The Writings of Carl Schurz/To Gerrit Smith, September 14th, 1858


Watertown, Wis., Sept. 14, 1858.

Your kind letter was to me a very agreeable surprise. I was almost sure that the ideas on true Americanism set forth in my speech would meet your approbation, but I had no right to expect so encouraging an applause. It seems to me, that the only way to fight the prescriptive tendencies of the misnamed Americanism successfully is by meeting it with an array of positive ideas. It will make a sensible Know-Nothing ashamed of himself.

It is impossible for me to accept your kind invitation to take part in the political campaign in New York, first, because I am not sufficiently conversant with New York politics, which do not appear to be quite so plain and simple as they ought to be, and secondly, because my business affairs do not permit my absence from here. The crisis has been rather hard on me, and although I would be happy to devote all my energies and my whole life to the propagation of ideas and principles which I consider just, yet I have to consider this now as a luxury which I cannot very extensively indulge in. I have, however, accepted an invitation of the Republican central committee of Illinois and shall spend a week there; besides this, I have to do a little work in my Congressional district. It would be impossible to devote any more time to political agitation this fall; I have to submit to the stern demands of life.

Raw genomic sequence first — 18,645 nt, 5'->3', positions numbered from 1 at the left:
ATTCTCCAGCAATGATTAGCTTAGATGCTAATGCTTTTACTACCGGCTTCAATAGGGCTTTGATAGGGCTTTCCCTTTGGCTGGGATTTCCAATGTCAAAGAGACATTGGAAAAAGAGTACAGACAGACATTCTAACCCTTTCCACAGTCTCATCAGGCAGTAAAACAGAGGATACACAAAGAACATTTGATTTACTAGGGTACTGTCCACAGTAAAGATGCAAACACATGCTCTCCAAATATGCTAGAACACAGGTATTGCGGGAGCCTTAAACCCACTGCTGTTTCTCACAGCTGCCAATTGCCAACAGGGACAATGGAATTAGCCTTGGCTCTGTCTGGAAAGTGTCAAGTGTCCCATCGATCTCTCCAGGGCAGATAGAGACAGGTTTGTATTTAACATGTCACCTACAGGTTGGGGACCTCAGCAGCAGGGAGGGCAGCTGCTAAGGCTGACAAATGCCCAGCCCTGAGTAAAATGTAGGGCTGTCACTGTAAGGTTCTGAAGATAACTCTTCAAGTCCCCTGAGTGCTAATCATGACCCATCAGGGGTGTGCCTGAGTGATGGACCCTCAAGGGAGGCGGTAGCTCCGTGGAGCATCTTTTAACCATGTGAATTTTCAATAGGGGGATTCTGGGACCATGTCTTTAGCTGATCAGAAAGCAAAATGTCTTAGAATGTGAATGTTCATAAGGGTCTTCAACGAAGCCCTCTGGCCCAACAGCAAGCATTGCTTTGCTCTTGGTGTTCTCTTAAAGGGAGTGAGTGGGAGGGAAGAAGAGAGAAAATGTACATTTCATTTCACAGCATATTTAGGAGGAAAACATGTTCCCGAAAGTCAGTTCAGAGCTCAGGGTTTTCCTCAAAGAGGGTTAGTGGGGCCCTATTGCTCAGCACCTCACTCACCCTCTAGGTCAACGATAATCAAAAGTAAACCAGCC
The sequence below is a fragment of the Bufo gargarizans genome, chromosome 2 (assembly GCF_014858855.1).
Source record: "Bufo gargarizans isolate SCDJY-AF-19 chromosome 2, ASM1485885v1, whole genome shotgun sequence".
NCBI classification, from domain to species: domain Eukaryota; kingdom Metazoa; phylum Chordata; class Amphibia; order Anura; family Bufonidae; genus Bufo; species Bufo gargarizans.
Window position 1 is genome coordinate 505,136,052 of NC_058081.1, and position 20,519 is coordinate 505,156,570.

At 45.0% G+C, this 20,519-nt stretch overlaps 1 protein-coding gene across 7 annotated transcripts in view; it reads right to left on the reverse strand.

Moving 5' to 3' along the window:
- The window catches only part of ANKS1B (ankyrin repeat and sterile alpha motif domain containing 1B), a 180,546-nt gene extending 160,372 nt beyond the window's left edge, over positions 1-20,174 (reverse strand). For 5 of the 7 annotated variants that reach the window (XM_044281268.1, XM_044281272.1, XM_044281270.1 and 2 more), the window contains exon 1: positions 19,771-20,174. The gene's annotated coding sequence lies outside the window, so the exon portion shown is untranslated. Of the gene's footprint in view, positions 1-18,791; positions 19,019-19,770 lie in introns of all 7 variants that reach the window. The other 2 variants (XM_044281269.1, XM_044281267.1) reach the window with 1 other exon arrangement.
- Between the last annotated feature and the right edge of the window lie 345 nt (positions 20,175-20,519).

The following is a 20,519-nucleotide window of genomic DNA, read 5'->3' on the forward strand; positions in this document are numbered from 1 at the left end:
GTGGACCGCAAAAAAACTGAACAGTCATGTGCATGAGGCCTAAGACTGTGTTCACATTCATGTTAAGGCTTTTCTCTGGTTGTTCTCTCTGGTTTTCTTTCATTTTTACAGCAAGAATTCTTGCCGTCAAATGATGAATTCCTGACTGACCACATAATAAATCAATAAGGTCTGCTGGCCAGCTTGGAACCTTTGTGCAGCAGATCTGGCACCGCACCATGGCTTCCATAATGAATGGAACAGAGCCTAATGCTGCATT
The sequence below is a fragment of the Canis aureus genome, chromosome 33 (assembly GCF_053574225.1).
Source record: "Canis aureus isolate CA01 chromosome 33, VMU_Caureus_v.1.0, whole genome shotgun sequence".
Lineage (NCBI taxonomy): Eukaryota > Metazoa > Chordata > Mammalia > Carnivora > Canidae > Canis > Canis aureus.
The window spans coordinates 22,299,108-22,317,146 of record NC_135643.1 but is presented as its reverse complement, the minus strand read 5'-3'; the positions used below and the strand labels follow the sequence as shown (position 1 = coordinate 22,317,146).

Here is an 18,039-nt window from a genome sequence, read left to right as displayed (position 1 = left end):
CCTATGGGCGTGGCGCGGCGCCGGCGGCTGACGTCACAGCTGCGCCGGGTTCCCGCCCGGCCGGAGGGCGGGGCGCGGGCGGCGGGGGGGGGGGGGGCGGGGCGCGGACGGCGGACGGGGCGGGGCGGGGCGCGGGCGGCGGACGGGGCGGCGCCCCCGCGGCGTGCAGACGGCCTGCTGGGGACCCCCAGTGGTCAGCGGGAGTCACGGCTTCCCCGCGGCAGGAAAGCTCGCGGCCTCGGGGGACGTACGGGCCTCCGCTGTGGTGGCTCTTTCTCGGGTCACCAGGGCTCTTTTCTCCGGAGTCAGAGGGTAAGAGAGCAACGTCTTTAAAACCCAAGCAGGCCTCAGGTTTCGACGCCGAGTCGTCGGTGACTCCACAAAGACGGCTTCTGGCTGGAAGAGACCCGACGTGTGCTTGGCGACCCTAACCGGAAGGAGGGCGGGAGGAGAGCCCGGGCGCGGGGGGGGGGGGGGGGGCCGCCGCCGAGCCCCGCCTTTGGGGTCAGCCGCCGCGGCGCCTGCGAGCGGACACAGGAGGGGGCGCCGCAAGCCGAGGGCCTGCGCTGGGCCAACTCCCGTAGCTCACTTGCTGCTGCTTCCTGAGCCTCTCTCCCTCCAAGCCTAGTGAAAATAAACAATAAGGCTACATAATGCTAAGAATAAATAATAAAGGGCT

I understand your hostility to the Republican organization of the Eastern States perfectly well. I deplore with you the turn which things have taken and especially the course which the Tribune is following.[1] But I do not know whether I would have gone so far as you have, unless I considered the Republican party past redemption. I do not know what it is in New York, and I am not able to judge; but it is not so here. I believe that in the Western States that wing of the Republican party, which I might rather call the philosophical than the radical wing, will gradually obtain the control of the policy of that party. I think we shall be able to raise the standard of Republicanism gradually. We are now in one of those periods of reaction which are always unproductive. But that will pass away, I hope, before 1860. At all events, we shall struggle all we can to subdue the bargaining spirit which is gangrening all political organizations.

Permit me to say, sir, that there is no man in America for whom I entertain a deeper respect than for you.